Creating a Meeting Agenda
October 23, 2012
Tips on agenda planning
A good agenda helps improve the effectiveness and the efficiency of any meeting; however it is frequently one of the most overlooked parts in the event planning process. Creating a meeting agenda can be compared to passing an examination when you need to complete all the tests in order to get the highest grades. In case one or more items are not completed you get lower grades; the same way, if you fail to include all necessary items in your agenda template the meeting is likely to be held ineffectively, with no expected results achieved.
Defining Meeting Agenda
Meeting Agenda is an event planning document that includes an ordered sequence of issues to be raised and discussed during a meeting. It also represents an underlying list of tasks or actions to be done by assigned individuals before, during or after the meeting. It is a way to control information interchange between the participants and to direct the course of the meeting.
For example, a faculty meeting is a kind of corporate events that can be planned with a respective agenda. The agenda will describe a program of topics that the faculty board and teachers will discuss with each other.
As the entire faculty personnel is brought together in one place, the faculty board can highlight the agenda items and direct the tenor of the meeting, while each teacher can then benefit from the comments of the senior management and colleagues. In the faculty agenda there might be listed assignments for certain teachers to be followed after the meeting’s done. The document should be printed well and shared among the participants before the meeting start. You can use the printing solutions at Printmeit.com to format the printing version of your meeting agenda template.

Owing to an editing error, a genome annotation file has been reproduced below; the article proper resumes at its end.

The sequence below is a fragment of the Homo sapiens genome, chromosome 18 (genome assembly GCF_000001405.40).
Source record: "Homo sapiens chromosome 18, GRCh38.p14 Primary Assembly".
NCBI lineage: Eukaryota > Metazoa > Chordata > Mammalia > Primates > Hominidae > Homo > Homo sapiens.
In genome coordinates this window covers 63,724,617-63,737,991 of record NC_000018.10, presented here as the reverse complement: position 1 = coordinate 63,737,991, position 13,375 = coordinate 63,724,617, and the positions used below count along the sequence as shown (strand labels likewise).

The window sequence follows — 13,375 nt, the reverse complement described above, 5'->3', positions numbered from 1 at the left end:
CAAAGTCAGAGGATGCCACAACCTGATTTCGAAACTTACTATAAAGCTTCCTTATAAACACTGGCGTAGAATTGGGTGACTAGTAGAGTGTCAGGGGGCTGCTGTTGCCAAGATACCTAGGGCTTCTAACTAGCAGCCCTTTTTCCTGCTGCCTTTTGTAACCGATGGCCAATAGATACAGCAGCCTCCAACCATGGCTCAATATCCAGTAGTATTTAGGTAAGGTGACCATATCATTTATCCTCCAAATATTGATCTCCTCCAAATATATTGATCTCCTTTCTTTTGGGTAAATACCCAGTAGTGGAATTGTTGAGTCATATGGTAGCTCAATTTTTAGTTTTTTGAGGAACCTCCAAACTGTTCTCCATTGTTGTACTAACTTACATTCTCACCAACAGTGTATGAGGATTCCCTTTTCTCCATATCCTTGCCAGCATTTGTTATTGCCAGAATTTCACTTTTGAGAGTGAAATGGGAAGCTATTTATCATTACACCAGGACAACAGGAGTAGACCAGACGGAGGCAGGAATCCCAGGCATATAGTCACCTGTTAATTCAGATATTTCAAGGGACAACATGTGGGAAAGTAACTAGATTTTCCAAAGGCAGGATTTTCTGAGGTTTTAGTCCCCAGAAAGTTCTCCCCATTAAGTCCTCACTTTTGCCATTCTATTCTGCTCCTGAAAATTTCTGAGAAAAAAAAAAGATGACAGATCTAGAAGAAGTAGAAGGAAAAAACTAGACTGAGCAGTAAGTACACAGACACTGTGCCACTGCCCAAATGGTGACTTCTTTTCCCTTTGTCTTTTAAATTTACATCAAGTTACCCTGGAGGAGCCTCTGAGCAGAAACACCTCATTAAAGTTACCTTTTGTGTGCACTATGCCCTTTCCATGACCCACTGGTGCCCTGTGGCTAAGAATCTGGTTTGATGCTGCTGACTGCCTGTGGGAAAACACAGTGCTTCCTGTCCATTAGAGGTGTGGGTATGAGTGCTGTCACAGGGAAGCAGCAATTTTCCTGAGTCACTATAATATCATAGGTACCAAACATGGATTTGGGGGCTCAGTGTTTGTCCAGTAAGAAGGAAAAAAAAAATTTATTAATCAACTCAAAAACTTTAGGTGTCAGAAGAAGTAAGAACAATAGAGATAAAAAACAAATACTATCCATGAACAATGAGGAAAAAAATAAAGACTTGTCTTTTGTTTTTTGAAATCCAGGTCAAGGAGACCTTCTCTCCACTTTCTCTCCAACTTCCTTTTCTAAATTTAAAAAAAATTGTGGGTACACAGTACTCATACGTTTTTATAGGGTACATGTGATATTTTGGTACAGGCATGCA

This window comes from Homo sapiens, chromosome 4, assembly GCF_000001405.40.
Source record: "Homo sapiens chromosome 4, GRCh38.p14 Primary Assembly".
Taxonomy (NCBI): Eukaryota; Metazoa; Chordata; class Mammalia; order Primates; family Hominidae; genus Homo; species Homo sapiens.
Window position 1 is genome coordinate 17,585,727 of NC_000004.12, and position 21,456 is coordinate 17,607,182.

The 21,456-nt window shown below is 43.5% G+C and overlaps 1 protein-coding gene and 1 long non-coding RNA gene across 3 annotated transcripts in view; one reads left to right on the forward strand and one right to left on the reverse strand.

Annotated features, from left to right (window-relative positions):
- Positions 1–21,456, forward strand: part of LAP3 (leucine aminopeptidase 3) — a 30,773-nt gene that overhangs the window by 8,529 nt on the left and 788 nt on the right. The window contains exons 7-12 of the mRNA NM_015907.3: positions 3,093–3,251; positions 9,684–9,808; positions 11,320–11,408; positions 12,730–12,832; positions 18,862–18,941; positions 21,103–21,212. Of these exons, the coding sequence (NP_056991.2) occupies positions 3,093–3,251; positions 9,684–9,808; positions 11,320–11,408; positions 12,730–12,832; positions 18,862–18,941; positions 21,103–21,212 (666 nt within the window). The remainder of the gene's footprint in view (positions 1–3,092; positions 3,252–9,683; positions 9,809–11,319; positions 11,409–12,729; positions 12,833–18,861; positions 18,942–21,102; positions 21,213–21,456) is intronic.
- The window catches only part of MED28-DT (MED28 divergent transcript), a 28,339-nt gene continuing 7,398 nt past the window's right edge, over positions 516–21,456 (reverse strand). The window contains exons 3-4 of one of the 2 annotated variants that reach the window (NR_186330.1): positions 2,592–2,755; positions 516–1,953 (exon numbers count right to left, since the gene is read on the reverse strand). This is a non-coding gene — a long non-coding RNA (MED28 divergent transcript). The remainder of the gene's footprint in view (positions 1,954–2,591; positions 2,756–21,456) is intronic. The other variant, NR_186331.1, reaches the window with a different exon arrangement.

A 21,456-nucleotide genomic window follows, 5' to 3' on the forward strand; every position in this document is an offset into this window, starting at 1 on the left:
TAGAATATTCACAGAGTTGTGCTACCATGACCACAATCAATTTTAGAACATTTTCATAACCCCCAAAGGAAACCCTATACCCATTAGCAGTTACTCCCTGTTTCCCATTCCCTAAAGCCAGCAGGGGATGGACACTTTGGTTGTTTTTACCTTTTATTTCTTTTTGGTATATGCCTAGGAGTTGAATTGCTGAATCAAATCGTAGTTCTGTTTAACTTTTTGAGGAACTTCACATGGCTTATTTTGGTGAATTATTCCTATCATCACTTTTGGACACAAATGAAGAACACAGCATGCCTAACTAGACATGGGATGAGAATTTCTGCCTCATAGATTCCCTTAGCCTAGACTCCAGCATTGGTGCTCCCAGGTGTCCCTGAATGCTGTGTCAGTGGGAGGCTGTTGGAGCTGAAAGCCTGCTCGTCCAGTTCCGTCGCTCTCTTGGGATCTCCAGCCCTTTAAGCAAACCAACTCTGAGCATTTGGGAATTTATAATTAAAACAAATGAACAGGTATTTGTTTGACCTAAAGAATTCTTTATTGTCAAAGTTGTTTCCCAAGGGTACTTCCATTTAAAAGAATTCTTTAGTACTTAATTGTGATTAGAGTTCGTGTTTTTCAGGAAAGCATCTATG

A well written meeting agenda is perhaps the most important way of ensuring a successful meeting. And here’s why:
- Setting the right course. Agendas identify and determine a legitimate business purpose for meeting so only expected outcomes are to discuss.
- Keeping everyone focused. Agenda let attendees know what topics and issues to discuss; any guesswork and “what if’s” are eliminated.
- Eliminating excuses. Agenda templates are usually shared in advance so participants know what knowledge and expertise are expected from them. This capability lets also save time and eliminate many troubles.
There are three key sections or components that define the content of a typical meeting agenda – Summary, Issues and Discussions (for example). In some agendas these components can be divided into more sub-sections or even combined into one single section.
The Summary section of a meeting agenda document consists of these items:
- Goal of the meeting, or what results are expected for achievement
- Event details, including Date, Time and Venue of the meeting
- List of participants – names of people invited to the meeting and names of people actually attained the meeting
The Summary section is usually filled in by the meeting planner, an individual who is authorized to prepare the meeting, write the agenda and inform all participants about the meeting details.
The Issues section of a meeting agenda is a detailed list of the issues and topics to be highlighted and discussed during the meeting. Actually it is the “heart” of the document and serves as a to-do list for the participants. The Issues section includes the following details:
- Issue Name, a short title of each issue to be raised and discussed
- Presenter’s Name, the name of an individual who presents the issue
- Time, a number of minutes allocated for each presenter to highlight the specific issue
The Issue component is prepared by the agenda planner in collaboration with people who are going to present the issues. All the issues to be included in the meeting agenda template should be agreed in advance.
Finally, the Discussions section describes the state of each issue of the agenda. It lets discover whether the issue is solved, what impact is made, and what follow-up actions are determined.
The Discussions section is often used as a formal report that summarizes the results of the meeting and specifies the steps to be taken after the meeting end.